It would not constitute too much of a speculative leap to suggest that Maiolino identified with such a quest to the extent of associating one of her works with this fictional narrative. One, None, One Hundred Thousand is a work with particular significance within her creative trajectory, poised at the crux of what could be said to be the artist’s coming of age, the moment she reaches her maturity, when her art gains its own distinct identity and overall coherence, when it finds its true self. Unlike artists whose work is identified with the breakthroughs of their youth, with Maiolino it is the cumulative nature of the practice that reveals its overall sense, its poetic purpose and belongingness. As in Murolo’s song in which happiness is found in retrospect, Maiolino’s work gains coherence as it progresses. Her early works become all the more significant as new layers are placed upon them; her earliest works are revealed by her latest. Maiolino’s process of accumulation, which is physically present in many works, such as the Terra Modelada (Modeled Earth, initiated in 1994) series, is intrinsically connected with its opposite, with elimination, with the reduction of form to its bare minimum. In 1992, Maiolino wrote a short poem that perhaps best illustrates this apparent paradox:
I seize the minute
the thousandth of a thousandth of an instant
I add-subtract time
until the end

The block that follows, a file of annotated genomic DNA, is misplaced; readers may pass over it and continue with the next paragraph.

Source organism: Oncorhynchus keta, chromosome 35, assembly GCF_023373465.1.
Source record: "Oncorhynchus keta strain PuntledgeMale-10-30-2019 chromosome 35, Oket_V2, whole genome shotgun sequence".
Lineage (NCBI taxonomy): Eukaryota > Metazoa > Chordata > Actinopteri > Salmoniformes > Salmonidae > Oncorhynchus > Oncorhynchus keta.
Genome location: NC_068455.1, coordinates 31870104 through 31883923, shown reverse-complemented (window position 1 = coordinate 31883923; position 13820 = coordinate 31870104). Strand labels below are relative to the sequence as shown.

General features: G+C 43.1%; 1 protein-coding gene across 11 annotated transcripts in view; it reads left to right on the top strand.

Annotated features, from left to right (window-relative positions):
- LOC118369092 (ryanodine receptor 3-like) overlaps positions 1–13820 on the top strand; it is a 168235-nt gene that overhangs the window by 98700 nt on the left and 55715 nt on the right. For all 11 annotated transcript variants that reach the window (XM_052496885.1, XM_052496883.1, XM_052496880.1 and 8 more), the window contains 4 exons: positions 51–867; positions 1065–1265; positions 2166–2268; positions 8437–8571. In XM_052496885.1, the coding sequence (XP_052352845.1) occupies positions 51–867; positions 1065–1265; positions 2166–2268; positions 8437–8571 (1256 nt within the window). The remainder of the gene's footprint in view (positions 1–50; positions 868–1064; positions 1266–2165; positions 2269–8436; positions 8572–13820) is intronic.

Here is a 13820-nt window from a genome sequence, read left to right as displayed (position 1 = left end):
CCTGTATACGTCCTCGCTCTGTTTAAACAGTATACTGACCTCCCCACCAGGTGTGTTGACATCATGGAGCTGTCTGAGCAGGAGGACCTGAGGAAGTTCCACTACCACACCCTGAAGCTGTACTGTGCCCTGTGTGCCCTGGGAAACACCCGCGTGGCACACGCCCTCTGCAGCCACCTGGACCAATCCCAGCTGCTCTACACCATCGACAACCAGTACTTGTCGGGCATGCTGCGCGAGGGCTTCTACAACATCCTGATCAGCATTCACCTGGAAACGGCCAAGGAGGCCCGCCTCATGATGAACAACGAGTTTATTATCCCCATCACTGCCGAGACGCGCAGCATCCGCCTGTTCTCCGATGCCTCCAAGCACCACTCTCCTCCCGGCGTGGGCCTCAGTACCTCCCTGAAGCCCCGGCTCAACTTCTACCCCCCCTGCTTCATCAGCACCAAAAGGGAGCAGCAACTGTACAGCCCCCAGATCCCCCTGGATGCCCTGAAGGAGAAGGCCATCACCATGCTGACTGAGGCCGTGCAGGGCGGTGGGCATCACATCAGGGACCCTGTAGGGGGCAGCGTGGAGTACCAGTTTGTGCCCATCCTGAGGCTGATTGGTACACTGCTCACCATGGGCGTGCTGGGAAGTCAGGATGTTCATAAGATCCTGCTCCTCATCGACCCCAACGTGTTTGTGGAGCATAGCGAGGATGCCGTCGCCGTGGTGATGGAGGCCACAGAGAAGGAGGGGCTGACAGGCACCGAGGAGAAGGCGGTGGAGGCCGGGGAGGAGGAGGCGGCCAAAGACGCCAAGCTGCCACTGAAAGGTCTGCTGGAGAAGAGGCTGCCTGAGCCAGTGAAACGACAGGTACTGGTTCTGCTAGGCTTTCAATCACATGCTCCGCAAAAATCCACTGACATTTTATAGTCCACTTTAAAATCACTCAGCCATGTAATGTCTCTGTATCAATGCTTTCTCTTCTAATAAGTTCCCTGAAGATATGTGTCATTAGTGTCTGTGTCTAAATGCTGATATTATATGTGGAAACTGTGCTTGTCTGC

Like Pirandello’s character Moscarda, Maiolino’s lifelong search for identification has been based on a process of elimination, one of reduction of all elements that are external to the essential self that she, as both an artist and a person, has searched for. This is of course a desire that arises from the experience of displacement. Her work is associated with such diverse, divergent and sometimes outright contradictory theoretical/aesthetic/historic identities that to approach it afresh might require a peeling away of layers, or at the very least a revealing of the masks that have been placed upon a body of work so broad and diverse that it can hardly be singularly contained. There is a continuous and coherent preoccupation with questions of selfhood that invite broad statements, yet such overarching definitions fail to take into account the fact that this is a preoccupation in transit, manifested at different times and always evolving. By stripping down all that is superfluous, all that represented the image of that other to which she once wished to belong, Maiolino reveals not the legacy of Brazilian art but her own significance within it.